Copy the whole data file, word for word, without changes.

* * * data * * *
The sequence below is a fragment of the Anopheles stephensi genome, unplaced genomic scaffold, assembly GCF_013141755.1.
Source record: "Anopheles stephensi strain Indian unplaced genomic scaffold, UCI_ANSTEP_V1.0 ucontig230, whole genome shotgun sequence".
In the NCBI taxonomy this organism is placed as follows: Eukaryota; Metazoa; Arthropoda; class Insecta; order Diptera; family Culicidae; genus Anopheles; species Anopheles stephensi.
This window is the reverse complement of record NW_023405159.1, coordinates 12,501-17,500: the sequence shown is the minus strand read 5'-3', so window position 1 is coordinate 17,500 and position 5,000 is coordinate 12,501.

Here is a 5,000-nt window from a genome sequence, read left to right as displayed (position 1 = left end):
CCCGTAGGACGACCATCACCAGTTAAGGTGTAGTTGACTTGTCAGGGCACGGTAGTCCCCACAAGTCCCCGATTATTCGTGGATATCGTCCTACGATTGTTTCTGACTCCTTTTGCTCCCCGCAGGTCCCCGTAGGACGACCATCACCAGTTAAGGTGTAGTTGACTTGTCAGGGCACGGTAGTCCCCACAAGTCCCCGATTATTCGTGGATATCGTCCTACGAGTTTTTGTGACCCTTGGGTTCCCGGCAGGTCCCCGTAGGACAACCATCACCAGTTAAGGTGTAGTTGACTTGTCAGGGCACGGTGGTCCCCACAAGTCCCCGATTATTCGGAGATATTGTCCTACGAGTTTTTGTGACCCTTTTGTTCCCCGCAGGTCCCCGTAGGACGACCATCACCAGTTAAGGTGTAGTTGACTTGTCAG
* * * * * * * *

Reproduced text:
The sequence below is a fragment of the Anopheles stephensi genome, unplaced genomic scaffold, assembly GCF_013141755.1.
Source record: "Anopheles stephensi strain Indian unplaced genomic scaffold, UCI_ANSTEP_V1.0 ucontig230, whole genome shotgun sequence".
In the NCBI taxonomy this organism is placed as follows: Eukaryota; Metazoa; Arthropoda; class Insecta; order Diptera; family Culicidae; genus Anopheles; species Anopheles stephensi.
This window is the reverse complement of record NW_023405159.1, coordinates 12,501-17,500: the sequence shown is the minus strand read 5'-3', so window position 1 is coordinate 17,500 and position 5,000 is coordinate 12,501.

Here is a 5,000-nt window from a genome sequence, read left to right as displayed (position 1 = left end):
CCCGTAGGACGACCATCACCAGTTAAGGTGTAGTTGACTTGTCAGGGCACGGTAGTCCCCACAAGTCCCCGATTATTCGTGGATATCGTCCTACGATTGTTTCTGACTCCTTTTGCTCCCCGCAGGTCCCCGTAGGACGACCATCACCAGTTAAGGTGTAGTTGACTTGTCAGGGCACGGTAGTCCCCACAAGTCCCCGATTATTCGTGGATATCGTCCTACGAGTTTTTGTGACCCTTGGGTTCCCGGCAGGTCCCCGTAGGACAACCATCACCAGTTAAGGTGTAGTTGACTTGTCAGGGCACGGTGGTCCCCACAAGTCCCCGATTATTCGGAGATATTGTCCTACGAGTTTTTGTGACCCTTTTGTTCCCCGCAGGTCCCCGTAGGACGACCATCACCAGTTAAGGTGTAGTTGACTTGTCAG